Fifteen-Story Film/TV Studio Complex Set for N.Y.NEW YORK (Reuters) - The sprawl of a Hollywood movie lot will be compressed into a vertical version befitting Manhattan in a unique, 15-story complex 3/04/2002 7:00 AM Eastern
NEW YORK (Reuters) - The sprawl of a Hollywood movie lot will be compressed into a vertical version befitting Manhattan in a unique, 15-story complex devoted to film and TV studios and entertainment industry office space to be built on the West Side, developers said on Friday.
The complex, called Studio City New York (SCNY), will be built at a cost of $375 million on 11th Avenue between 44th and 45th Streets west of Times Square, according to Richard Benowitz, the managing principal of the project, which has been seven years in the making.
"What we are building here is basically a community, a Hollywood lot done vertically instead of horizontally," said Benowitz, whose PB Group LLC is joining with Lehman Brothers, real estate developer Hines and Pacifica Ventures on the project.
The project is one of the city's first major "from the ground up" developments to be announced for construction in Manhattan since the Sept. 11 destruction of the World Trade Center.
"Studio City will produce a highly positive ripple effect that will benefit New York City's entire economy and solidify its position in the television/video production industry," said Manhattan Borough president C. Virginia Fields.
"This, in turn, will translate into jobs and countless new opportunities for many New Yorkers for years to come. At this troubled juncture in Manhattan's history, Studio City could not have happened at a better time."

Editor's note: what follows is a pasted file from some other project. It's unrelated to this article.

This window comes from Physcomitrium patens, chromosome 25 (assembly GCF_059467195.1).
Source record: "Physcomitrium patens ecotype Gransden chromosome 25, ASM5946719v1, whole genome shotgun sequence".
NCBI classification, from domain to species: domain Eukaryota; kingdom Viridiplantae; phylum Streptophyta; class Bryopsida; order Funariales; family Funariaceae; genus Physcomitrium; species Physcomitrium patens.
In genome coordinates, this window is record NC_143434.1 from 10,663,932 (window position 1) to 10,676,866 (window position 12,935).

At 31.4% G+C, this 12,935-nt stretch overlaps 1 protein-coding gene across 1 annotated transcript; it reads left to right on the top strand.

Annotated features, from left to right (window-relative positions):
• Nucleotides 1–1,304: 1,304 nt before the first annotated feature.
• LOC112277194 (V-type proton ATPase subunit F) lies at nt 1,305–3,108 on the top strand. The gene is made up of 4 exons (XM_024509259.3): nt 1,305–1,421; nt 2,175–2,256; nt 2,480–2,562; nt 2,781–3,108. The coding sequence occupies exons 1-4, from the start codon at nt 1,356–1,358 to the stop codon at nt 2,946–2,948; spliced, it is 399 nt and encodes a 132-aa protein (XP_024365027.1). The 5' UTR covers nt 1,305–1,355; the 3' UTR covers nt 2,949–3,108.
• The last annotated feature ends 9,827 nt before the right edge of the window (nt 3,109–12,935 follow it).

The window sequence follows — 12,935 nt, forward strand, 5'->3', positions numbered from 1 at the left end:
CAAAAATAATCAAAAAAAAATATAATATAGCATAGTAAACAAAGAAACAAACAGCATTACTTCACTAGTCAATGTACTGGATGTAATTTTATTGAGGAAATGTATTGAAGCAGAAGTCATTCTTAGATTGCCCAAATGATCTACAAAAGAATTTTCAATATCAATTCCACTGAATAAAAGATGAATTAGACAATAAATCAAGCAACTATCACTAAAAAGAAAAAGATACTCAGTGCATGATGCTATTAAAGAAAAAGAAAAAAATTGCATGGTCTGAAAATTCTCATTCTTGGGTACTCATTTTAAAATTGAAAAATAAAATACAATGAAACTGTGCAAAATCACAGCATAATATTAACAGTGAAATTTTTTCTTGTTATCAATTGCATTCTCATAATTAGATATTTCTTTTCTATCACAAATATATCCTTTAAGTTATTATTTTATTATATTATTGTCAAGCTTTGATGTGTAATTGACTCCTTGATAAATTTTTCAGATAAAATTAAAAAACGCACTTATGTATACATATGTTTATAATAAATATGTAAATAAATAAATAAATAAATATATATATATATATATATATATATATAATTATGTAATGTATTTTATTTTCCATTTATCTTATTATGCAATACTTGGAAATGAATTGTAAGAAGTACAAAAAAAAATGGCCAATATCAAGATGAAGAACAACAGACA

Some 100,000 jobs were lost after the Sept. 11 attacks, contributing to a city budget deficit of nearly $5 billion.
Benowitz said he hoped construction of the sand-colored brick and glass structure on land purchased from the city would begin by the end of 2002, after a deal is struck with an anchor tenant, whose name would go on the building.
The anchor tenant will be expected to rent out more than half of the 400,000 square feet of permanent office space in the complex, said Lee Tomlinson of Pacific Ventures, who is in charge of marketing and sales.
Construction is expected to take about two years after the ground-breaking, Tomlinson said.
The 140,000 square feet of production space includes seven permanent sound stages. The high-rise also features a one-acre Rooftop Backlot on the ninth floor.
A five-star restaurant, health club, VIP apartments and ground floor retail shops are also part of the plan.